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Lamola faces tough questions over state's failure to charge masterminds behind July riots

No conviction since SA was plunged into chaos

Siviwe Feketha Political reporter
Justice and correctional services minister Ronald Lamola. File image.
Justice and correctional services minister Ronald Lamola. File image.
Image: Kopano Tlape/GCIS

Justice and correctional services minister Ronald Lamola faced tough questioning over the failure of the state to bring to book political masterminds and criminal syndicates behind the July riots.

There hasn't been a conviction almost a year after the country was plunged into deadly mayhem.

Lamola was on Thursday testifying on the second last day of the SA Human Rights Commission’s (SAHRC’s) national investigative hearings which are probing the cause of the unrest and the implications it has on human rights.

SAHRC commissioner Philile Ntuli pointed out that the SA public was losing confidence in the state and the public service as the police and justice system had failed to arrest brazen criminals who had stolen a massive cache of ammunition and bombed ATMs.

Lamola said his department had pumped resources into the NPA and the court system to make the "prosecution ready" for perpetrators.

“We have prepared the court system to be ready in anticipation of the massive arrests. The NPA has put in place a dedicated team that will guide the SAPS in the investigation of these matters, in particular the high-profile ones,” Lamola said.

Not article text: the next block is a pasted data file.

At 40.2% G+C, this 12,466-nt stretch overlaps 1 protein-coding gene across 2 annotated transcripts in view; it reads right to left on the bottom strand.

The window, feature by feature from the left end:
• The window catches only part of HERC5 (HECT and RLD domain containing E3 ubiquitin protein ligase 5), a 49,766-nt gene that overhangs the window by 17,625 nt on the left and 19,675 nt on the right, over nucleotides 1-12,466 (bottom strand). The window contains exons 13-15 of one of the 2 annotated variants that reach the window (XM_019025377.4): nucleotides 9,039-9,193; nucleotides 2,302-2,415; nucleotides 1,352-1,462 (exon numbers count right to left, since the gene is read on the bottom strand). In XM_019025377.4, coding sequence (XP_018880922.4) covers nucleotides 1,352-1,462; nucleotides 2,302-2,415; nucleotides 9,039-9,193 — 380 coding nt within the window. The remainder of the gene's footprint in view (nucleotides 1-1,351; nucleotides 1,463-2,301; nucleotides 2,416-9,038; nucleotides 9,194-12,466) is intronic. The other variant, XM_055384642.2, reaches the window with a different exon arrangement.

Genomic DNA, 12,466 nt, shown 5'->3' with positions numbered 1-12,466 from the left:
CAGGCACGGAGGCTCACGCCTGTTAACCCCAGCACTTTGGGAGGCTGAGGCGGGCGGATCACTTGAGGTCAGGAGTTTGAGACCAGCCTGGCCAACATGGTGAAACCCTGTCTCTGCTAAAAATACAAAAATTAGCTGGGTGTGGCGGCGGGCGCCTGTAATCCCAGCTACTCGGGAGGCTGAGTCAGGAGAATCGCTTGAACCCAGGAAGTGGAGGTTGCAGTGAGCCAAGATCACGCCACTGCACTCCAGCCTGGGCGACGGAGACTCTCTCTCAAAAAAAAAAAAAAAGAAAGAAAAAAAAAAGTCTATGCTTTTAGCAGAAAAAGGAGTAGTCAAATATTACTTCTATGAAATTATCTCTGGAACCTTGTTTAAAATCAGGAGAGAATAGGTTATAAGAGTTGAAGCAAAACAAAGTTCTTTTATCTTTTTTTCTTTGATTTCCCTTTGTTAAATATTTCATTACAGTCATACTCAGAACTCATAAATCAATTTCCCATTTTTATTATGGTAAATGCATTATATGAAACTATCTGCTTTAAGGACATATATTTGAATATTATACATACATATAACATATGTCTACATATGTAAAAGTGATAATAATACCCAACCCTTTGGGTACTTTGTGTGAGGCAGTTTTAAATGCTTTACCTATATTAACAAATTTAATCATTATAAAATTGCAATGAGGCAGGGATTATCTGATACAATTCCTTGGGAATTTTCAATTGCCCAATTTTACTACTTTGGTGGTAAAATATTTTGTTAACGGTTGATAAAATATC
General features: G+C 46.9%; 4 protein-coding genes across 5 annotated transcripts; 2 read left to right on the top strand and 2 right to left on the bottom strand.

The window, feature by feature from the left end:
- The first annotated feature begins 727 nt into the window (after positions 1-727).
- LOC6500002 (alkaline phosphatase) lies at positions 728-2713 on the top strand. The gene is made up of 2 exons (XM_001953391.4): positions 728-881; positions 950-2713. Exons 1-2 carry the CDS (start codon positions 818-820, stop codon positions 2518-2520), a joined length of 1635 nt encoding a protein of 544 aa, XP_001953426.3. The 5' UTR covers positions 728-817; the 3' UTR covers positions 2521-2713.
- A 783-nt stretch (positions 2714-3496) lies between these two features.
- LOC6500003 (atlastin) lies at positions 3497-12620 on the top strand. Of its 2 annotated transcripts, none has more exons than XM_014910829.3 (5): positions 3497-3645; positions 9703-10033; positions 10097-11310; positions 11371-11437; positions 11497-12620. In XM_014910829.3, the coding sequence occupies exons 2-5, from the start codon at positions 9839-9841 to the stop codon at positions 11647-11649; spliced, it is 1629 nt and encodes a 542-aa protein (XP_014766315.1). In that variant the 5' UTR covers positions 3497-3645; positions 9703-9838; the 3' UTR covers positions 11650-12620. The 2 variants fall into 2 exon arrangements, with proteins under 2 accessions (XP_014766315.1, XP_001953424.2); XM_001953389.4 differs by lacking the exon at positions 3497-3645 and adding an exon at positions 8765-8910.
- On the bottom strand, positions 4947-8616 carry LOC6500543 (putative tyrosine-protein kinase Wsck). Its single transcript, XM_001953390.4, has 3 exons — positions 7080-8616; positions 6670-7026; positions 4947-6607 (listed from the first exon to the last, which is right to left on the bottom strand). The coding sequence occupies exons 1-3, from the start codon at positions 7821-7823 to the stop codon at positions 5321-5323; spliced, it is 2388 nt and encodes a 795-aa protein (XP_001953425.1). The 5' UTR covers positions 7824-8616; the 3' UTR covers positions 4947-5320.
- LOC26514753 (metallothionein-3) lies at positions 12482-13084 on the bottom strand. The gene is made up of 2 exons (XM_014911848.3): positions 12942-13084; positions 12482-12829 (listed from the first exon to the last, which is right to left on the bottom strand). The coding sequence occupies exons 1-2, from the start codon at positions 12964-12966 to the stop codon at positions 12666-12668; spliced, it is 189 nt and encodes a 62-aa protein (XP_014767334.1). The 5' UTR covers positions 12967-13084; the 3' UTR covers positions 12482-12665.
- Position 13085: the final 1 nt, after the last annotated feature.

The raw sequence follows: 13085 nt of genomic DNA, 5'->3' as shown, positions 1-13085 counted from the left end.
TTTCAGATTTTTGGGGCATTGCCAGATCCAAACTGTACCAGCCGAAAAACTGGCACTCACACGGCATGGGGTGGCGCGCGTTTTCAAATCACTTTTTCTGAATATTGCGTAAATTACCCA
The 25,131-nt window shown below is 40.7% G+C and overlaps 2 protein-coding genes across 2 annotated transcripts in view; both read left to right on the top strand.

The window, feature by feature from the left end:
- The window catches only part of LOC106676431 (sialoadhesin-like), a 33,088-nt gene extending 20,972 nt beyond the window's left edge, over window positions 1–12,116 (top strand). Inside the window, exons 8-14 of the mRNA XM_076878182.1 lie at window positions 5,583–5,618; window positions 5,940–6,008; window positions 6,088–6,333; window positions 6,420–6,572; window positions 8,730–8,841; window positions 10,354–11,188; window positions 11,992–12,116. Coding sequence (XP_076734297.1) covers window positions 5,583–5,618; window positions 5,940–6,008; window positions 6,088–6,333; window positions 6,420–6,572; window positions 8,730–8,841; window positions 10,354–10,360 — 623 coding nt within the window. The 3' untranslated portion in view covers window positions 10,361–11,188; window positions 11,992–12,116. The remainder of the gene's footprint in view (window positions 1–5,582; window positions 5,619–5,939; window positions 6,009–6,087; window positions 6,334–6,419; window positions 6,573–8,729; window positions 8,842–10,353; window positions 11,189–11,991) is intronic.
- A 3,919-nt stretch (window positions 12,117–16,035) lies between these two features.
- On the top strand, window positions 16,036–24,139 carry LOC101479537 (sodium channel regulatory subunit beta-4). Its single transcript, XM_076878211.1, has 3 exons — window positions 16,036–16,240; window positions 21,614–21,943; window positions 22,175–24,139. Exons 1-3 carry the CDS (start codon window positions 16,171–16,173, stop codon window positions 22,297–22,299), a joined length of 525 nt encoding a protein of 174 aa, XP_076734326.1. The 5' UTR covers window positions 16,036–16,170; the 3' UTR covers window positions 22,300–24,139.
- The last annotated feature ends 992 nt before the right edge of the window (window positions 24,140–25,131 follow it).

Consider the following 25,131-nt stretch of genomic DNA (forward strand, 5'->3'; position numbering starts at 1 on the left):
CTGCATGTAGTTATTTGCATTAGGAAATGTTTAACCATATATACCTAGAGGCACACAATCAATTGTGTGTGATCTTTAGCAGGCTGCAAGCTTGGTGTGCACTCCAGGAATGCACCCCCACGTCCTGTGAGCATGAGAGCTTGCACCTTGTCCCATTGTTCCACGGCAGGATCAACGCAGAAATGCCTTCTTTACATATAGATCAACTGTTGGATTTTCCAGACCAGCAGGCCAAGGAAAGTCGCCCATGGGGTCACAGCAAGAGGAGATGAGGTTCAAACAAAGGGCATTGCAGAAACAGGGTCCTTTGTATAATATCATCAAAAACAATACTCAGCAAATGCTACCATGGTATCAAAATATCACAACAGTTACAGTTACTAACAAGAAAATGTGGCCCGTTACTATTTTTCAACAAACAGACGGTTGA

More than 3,000 alleged looters were arrested along with a few alleged instigators, but there has been no conviction.

None among them is alleged to have been among those who planned the unrest, which was triggered by former president Jacob Zuma’s imprisonment.

Evidence leader Buang Jones asked Lamola if he was not concerned that there had been no high-profile ANC leaders arrested for involvement in or masterminding of the riots, despite the finding by the presidential expert panel into the unrest that it was influenced by intra-party battles within the governing party.

Lamola said: “It does concern me, and it can only end there. I cannot instruct the NPA or the police who and how they must arrest. But I do believe, hopefully, with the information at their disposal, at some stage they will be able to arrest the masterminds behind this unrest.”

Lamola admitted that while some of the instigators and looters had been arrested since the July riots, the state has so far failed to bring to book those who had been truly behind what has been dubbed a failed insurrection. “We do need to see the masterminds, the plotters and the ringleaders of these events to be arrested,” he said.

Lamola said finding those who hatched the unrest plan and throwing them behind bars would serve as a deterrent for future riots and send a message that no-one was above the law.

Jones asked Lamola if he thought Zuma’s imprisonment had served as a reaffirmation of the rule of law, with which he agreed.

Lamola stressed that social cohesion initiatives without economic justice were impossible as socioeconomic conditions continued to segregate citizens and fuel discrimination.

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